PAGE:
On Jan. 26, Republican majorities will be seated in both houses of the North Carolina General Assembly for the first time since 1898.
The Republican power surge comes at a time when both major parties are seeing their shares of the registered voter pool shrink: Unaffiliated voters now account for almost a quarter of the state’s electorate. In Buncombe County, the unaffiliated slice of the pie has swelled from about 16 percent to 29 percent over the past decade, actually surpassing the Grand Old Party’s numbers during the past two years.
How do these trends affect the Buncombe County GOP — and what do local Republicans expect from the new political landscape in Raleigh? Here’s what party veterans George Keller, Robin Wilson Ramsey (both former local GOP chairs) and Patrick Killough (former Swannanoa precinct chair) have to say.
At last, a chance to be heard
"We have felt we had practically no voice in the government of North Carolina for many, many years," says Keller, immediately warming to the subject. "The rules of the N.C. House and Senate are such that the minority party is effectively … expected to sit quietly." Republicans, he says, could not move bills out of committee because the Democrats controlled the votes.
A retired physicist who lives in downtown Asheville, Keller served as local party chair from 2005 to ’07, along with stints as vice chair and secretary. He currently chairs the Buncombe County Republican Men's Club.
One immediate change Keller hopes to see the new majority in Raleigh tackle is instituting photo identification of voters at the polls. “You just get this feeling — how many dead people are voting?" he explains. Another is establishing a cleaner redistricting model that avoids breaking up precincts. "It's embarrassing to look at the division of this state," he observes. "I'm accused of being an optimist; I would hope they would come up with a much more sensible plan."
Ramsey, who grew up in West Asheville and now lives in Fairview with husband Nathan (former chair of the Buncombe County Board of Commissioners), is a strong proponent of grass-roots involvement. Stressing that she’s more interested in party function than in specific policy issues, she laughs out loud at the mention of bipartisanship in the new Legislature.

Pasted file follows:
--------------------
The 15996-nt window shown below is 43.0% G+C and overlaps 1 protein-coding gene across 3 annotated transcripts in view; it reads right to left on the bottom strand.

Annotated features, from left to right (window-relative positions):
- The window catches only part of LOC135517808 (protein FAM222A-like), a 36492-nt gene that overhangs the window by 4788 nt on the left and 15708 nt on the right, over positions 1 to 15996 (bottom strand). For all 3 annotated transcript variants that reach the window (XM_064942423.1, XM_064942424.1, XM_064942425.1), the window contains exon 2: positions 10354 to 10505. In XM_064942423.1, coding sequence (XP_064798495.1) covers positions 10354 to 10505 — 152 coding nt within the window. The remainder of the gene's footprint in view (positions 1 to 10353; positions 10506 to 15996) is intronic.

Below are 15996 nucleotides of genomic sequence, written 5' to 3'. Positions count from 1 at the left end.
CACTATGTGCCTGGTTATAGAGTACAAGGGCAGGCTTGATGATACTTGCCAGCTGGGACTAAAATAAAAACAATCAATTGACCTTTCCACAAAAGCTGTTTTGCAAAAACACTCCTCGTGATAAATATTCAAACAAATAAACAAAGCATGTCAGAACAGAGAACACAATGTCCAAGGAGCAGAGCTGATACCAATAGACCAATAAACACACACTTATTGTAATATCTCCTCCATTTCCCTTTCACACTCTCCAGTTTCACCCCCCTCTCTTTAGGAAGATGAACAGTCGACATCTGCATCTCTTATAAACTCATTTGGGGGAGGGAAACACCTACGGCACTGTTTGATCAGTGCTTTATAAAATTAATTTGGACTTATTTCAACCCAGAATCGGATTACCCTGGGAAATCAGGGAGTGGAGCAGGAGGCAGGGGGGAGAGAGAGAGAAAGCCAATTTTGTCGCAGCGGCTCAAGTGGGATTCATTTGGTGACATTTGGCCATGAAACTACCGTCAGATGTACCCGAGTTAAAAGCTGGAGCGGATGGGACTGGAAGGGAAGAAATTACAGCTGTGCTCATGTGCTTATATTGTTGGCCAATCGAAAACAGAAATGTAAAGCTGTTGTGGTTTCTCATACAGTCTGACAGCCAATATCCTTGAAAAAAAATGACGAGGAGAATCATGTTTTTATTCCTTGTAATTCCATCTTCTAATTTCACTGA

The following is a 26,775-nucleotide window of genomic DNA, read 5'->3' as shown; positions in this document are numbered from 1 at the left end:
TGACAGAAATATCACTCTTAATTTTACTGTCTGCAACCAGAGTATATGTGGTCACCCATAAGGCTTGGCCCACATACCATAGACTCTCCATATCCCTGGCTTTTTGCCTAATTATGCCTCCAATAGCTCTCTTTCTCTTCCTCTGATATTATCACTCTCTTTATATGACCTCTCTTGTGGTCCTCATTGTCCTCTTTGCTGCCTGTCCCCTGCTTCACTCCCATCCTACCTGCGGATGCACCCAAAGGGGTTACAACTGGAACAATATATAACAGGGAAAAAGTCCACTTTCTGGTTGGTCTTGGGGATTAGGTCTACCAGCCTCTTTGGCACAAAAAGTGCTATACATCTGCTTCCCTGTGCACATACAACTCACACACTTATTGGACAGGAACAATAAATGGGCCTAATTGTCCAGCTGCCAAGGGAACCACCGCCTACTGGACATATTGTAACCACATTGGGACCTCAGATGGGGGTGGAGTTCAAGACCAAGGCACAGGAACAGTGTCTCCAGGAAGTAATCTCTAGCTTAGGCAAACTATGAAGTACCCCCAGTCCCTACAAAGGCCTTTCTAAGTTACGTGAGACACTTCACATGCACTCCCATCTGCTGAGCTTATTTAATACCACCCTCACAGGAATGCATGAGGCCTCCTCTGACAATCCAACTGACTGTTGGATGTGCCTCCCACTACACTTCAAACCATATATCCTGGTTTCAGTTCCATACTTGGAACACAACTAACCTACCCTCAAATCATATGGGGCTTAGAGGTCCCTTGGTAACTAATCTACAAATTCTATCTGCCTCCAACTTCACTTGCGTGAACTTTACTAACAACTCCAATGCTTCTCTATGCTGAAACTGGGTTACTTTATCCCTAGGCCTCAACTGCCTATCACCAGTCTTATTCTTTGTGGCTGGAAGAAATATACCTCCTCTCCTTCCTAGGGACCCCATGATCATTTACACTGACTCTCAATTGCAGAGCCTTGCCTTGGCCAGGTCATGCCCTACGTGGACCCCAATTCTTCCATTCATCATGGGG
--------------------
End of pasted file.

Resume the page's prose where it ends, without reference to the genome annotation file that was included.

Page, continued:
"It's funny," says Ramsey. "Before November, you never heard the word bipartisan. And now that's all you hear. … I wish that the Democrats had been more bipartisan in the past: They would not listen to a thing we had to say. And I think the votes across the state show that — and therefore, we have a majority." Ramsey adds, however, "I think, overall, we understand how it is to be on the back row, and we will govern accordingly."
For Keller, meanwhile, the mere mention of bipartisanship brings to mind an experience he and his wife, Alice, had with the Asheville-Buncombe VISION project some years back, when participants were asked to look for areas of agreement, however small. "Then you've discovered that you actually agree on something," notes Keller, adding, "Go work there!"
But in politics, he continues, "This is ‘Big D,’ and this is ‘Big R,’ and [instead of focusing on] where we actually agree, we spend all of our time in these big camps. People who are elected to office, and our present party system, are not especially well set up to find areas of overlapping interest — and that's an understatement."
Killough, a firm believer that the party’s strength lies in organization, would like to see something done at the state level to protect precinct boundaries. "[Despite] never moving when we lived in Swannanoa, we lived in three different precincts," he recalls.
A retired diplomat who says he spent 30 years being studiously nonpartisan, Killough and wife, Mary, chose to register as Republicans when they settled in Black Mountain. And when they found only two other people seated in the two rows of chairs allocated for their precinct at their first county convention, they dove into precinct organizing.